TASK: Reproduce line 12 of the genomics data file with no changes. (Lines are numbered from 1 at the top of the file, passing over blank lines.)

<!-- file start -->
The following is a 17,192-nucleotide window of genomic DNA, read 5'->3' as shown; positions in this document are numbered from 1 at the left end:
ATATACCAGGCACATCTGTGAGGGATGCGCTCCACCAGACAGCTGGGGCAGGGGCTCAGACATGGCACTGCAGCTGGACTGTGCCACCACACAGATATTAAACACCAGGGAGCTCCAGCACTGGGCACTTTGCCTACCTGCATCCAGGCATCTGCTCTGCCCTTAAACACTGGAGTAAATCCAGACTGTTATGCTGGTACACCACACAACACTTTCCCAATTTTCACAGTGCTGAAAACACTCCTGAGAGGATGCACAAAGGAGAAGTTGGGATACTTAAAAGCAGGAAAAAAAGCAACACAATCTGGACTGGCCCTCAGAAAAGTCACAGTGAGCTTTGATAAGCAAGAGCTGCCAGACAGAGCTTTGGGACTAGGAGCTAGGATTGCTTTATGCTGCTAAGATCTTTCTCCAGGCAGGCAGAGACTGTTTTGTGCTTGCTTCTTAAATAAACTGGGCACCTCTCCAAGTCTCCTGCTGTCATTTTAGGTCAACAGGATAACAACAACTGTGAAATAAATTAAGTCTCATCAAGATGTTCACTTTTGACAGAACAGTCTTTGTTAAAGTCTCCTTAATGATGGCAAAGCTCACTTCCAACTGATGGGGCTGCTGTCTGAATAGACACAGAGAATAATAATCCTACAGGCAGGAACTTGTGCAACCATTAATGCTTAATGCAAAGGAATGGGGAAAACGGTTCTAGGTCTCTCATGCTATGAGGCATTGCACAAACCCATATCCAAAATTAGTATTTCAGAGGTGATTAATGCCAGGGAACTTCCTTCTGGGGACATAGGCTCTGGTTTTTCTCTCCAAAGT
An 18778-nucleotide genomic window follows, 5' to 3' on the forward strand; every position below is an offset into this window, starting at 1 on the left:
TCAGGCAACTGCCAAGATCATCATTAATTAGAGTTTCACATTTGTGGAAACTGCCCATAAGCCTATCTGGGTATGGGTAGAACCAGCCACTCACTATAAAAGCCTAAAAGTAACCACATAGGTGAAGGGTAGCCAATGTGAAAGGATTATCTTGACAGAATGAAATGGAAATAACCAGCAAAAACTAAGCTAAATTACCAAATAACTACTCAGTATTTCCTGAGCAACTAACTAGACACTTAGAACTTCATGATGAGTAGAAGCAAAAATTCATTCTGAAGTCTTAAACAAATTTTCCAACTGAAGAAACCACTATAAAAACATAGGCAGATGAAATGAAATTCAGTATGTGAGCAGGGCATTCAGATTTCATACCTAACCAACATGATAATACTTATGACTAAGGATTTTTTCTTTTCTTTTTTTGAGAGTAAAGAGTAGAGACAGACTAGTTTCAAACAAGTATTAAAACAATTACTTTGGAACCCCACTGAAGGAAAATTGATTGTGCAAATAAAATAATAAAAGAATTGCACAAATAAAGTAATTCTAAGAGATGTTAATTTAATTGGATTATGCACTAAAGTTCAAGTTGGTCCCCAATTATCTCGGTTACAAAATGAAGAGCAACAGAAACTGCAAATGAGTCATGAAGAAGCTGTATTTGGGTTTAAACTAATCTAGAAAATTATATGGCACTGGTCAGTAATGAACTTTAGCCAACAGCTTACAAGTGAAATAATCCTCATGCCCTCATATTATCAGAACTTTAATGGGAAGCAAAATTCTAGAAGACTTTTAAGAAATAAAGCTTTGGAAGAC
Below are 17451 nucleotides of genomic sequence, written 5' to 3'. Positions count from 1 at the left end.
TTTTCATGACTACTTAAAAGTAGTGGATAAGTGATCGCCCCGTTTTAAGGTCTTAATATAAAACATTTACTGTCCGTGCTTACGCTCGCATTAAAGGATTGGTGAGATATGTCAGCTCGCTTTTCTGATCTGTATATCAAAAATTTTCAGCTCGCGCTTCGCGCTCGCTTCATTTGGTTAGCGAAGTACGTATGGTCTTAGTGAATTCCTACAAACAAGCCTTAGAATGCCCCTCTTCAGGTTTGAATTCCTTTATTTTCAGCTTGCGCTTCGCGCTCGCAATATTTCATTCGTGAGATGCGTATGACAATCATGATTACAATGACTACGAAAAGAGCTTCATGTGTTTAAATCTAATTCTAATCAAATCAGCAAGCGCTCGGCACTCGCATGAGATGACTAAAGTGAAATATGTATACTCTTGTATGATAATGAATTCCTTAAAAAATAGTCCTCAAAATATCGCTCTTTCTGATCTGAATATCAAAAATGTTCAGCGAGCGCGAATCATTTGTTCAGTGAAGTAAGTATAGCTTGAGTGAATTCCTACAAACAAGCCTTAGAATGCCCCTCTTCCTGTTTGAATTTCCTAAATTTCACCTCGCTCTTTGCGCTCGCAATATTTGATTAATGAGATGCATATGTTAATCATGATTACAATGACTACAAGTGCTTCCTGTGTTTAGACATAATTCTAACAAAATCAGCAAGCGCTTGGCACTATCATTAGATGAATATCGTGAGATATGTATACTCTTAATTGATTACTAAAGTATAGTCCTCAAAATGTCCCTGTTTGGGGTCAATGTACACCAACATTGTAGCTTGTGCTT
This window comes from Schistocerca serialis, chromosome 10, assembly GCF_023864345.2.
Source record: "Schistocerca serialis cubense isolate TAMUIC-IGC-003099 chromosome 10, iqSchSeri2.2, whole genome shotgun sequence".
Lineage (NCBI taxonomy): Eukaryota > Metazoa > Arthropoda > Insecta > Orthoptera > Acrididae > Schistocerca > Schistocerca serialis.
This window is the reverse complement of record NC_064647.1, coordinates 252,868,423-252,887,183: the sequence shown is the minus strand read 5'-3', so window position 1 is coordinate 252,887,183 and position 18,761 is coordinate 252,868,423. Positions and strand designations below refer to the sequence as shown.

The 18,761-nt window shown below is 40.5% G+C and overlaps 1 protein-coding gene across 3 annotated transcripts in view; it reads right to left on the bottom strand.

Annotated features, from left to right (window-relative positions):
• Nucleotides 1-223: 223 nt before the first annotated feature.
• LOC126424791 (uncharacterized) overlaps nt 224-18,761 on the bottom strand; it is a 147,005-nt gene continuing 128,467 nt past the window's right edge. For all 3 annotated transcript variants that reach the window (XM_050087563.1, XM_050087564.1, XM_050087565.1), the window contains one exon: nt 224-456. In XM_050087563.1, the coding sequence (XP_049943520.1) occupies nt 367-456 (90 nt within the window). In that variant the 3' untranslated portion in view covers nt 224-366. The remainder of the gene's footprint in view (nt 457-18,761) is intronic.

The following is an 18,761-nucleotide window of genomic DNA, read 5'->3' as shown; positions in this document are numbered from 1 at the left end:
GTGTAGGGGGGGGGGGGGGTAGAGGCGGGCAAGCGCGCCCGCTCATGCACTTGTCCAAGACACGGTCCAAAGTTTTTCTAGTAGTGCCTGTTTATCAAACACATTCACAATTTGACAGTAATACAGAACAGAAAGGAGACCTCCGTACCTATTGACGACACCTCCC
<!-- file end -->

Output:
Annotated features, from left to right (window-relative positions):